Two emblematic cases of the #Metoo wave before the Court of Cassation.

They concern the former minister Pierre Joxe and the journalist Eric Brion accused by women of sexual assault or harassment.

At first instance, the court ruled in favor of the two plaintiffs who considered themselves defamed by their accusers.

But the Paris Court of Appeal then overturned these judgments, considering that the denunciations fell under freedom of expression.

The Advocate General of the Court ruled on Tuesday for the quashing of the judgments.

The Court will therefore have to decide on May 11 on the delicate border between freedom of expression and defamation.

“It seems to me that the Court of Cassation could, after recalling the importance of the fundamental freedom of expression (…) stress that a balance must nevertheless be preserved (…) between this freedom and the protection of the individual rights of citizens , which is reflected in particular through the action for defamation”, estimated Blandine Mallet-Bricout.

The question of “good faith” in the Pierre Joxe case

Regarding the "good faith", which the Court of Appeal had recognized in the two accusers, "the Court of Cassation could insist on the need to demonstrate, in order to benefit from this exception, a sufficient factual basis, that is to say evidence to characterize the likelihood of the facts reported”, wished the Advocate General.

In the case involving Pierre Joxe, his accuser Ariane Fornia, daughter of Nicolas Sarkozy's former minister Eric Besson, had been sentenced, in defamation at first instance, to pay him to Pierre Joxe, a symbolic euro in damages. and 3,000 euros for his legal costs.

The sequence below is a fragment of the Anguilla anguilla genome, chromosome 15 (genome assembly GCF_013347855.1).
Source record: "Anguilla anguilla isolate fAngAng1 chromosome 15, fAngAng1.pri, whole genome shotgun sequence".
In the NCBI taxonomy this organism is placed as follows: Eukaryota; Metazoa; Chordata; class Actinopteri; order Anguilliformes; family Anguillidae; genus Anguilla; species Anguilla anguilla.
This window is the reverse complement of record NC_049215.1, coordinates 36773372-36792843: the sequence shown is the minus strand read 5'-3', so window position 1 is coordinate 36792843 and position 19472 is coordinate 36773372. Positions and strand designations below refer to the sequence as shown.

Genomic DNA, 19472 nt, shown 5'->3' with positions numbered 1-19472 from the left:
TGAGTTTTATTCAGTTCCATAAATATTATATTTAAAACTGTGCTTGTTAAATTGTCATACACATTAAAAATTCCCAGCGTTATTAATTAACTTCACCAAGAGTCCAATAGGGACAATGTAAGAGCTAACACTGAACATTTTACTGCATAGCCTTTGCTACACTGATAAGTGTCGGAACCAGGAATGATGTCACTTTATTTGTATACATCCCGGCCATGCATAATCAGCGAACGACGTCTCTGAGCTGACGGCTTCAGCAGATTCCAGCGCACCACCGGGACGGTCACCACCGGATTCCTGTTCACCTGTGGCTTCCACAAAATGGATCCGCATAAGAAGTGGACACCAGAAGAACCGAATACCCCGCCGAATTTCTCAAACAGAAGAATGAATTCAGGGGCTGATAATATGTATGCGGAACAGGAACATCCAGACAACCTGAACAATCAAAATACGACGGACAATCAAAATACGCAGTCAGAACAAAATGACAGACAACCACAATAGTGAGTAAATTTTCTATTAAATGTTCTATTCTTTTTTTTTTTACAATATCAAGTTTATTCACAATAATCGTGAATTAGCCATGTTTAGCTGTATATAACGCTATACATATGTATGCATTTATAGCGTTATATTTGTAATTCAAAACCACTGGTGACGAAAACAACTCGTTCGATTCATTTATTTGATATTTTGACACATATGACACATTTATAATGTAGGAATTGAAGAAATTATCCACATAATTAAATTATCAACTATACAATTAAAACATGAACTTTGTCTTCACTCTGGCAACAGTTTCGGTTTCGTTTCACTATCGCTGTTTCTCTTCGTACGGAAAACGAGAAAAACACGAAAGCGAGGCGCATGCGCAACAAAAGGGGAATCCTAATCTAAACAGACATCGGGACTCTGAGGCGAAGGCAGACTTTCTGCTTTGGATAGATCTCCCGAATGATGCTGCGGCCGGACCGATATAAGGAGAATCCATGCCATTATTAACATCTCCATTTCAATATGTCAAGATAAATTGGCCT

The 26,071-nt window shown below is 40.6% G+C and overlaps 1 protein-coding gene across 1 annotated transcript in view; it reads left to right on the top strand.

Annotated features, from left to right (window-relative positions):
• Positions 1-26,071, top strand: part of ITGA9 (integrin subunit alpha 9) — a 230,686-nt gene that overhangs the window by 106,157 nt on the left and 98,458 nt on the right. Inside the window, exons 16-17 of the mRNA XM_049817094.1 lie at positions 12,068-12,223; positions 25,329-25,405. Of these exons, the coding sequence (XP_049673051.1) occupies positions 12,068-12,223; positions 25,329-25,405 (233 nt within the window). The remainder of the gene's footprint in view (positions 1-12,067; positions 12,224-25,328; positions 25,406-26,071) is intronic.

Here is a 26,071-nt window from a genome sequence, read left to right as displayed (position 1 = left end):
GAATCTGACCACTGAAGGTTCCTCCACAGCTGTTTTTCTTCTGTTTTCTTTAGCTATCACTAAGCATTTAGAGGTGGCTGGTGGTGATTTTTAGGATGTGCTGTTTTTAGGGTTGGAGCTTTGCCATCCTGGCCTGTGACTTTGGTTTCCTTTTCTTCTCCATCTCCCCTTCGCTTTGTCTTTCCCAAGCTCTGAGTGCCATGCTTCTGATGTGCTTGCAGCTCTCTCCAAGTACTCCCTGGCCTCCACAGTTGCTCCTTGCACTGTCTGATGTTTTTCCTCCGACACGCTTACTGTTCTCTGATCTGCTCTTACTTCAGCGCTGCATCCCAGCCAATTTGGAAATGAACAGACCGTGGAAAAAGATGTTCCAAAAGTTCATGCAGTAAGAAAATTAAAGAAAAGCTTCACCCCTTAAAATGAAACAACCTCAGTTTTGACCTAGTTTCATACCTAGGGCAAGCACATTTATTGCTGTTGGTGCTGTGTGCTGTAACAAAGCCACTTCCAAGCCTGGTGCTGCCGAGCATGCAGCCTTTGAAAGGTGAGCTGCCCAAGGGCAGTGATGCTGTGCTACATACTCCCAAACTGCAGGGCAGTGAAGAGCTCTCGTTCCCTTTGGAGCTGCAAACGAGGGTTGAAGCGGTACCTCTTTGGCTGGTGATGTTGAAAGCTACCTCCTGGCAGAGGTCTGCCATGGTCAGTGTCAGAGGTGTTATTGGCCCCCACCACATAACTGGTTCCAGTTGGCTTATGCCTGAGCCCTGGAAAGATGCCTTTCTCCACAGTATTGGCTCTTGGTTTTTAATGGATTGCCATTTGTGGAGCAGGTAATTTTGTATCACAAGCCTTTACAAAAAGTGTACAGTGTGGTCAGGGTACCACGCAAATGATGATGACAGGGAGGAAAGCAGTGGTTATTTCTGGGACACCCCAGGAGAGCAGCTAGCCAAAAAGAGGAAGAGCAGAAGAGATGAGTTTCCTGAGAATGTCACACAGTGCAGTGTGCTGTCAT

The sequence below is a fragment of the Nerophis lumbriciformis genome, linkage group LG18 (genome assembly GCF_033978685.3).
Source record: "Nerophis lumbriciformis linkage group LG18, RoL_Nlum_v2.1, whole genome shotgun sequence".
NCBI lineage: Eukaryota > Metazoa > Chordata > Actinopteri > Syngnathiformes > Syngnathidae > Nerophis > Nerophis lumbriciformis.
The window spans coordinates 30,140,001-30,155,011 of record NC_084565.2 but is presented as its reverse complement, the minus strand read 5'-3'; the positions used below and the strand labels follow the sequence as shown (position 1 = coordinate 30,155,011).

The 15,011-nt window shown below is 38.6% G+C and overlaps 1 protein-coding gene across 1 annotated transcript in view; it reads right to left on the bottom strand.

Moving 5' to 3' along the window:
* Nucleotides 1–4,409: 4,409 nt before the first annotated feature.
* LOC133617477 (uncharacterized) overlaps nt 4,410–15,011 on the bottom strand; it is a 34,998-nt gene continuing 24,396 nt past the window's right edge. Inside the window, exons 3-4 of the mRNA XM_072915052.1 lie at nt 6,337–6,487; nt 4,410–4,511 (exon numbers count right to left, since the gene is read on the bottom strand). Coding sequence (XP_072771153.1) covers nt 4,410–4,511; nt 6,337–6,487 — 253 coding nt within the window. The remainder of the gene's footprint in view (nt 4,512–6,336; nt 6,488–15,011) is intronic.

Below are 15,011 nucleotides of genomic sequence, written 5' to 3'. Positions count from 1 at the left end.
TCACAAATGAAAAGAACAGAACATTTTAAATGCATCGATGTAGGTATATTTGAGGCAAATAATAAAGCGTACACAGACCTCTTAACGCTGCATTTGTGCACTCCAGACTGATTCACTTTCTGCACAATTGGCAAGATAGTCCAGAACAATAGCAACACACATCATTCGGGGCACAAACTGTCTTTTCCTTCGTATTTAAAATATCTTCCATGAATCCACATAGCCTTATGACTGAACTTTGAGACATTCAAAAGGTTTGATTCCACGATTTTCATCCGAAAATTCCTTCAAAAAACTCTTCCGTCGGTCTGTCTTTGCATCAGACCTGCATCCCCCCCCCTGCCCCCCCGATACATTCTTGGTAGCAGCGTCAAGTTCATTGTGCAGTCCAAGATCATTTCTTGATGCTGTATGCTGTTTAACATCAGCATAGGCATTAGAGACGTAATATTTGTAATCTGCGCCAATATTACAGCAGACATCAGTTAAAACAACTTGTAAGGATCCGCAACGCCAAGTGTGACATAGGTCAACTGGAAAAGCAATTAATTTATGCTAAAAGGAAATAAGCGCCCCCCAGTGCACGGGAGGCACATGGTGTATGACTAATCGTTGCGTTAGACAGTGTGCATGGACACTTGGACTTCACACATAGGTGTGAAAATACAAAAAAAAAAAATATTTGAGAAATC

But last year, the Paris Court of Appeal overturned this judgment, finding that Ariane Fornia could "benefit from the justifying fact of good faith".

Tuesday at the hearing, the lawyer for the former minister, Me Claire Waquet, pointed out that Ariane Fornia "accused Mr. Joxe of sexual assault without sufficient factual basis to impute to him the acts of sexual assault of which she said to have been a victim.

“Requiring a high standard of proof, in particular direct proof of the alleged facts, can disproportionately affect freedom of expression”, pleaded for his part the lawyer for Ms. Fornia, Me Emmanuel Piwnica.

A tweet story in the Éric Brion affair

The other case, examined on Tuesday by the Court of Cassation, broke out in October 2017, when journalist Sandra Muller launched the hashtag #BalanceTonPorc.

In the process, she had opened the ball of accusations by writing in a tweet: “You have big breasts.

You are my type of woman.

I will make you cum all night long.

Éric Brion ex-boss of Equidia #BalanceTonPorc”.

At first instance, the court ordered Ms. Muller to pay 15,000 euros in damages to Eric Brion, considering that calling him a stalker "without sufficient factual basis" was defamatory.

But there again, the Paris Court of Appeal had reversed this judgment in March 2021 and dismissed the complainant.

In this case, "the disputed tweet cannot be considered as being likely to stir up violence and hatred," said the Advocate General on Tuesday.

But she judged that “social networks, by the frequent spontaneity of the exchanges which take place there, constitute a breeding ground favorable to exaggerations or even overflows in the formal expression of opinions, ideas, information”.


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  • Society

  • Justice

  • MeToo

  • Swing Your Pig

  • Defamation

  • Court of Cassation

  • sexual assault

  • Sexual violence

  • Freedom of expression

  • Sexual harassment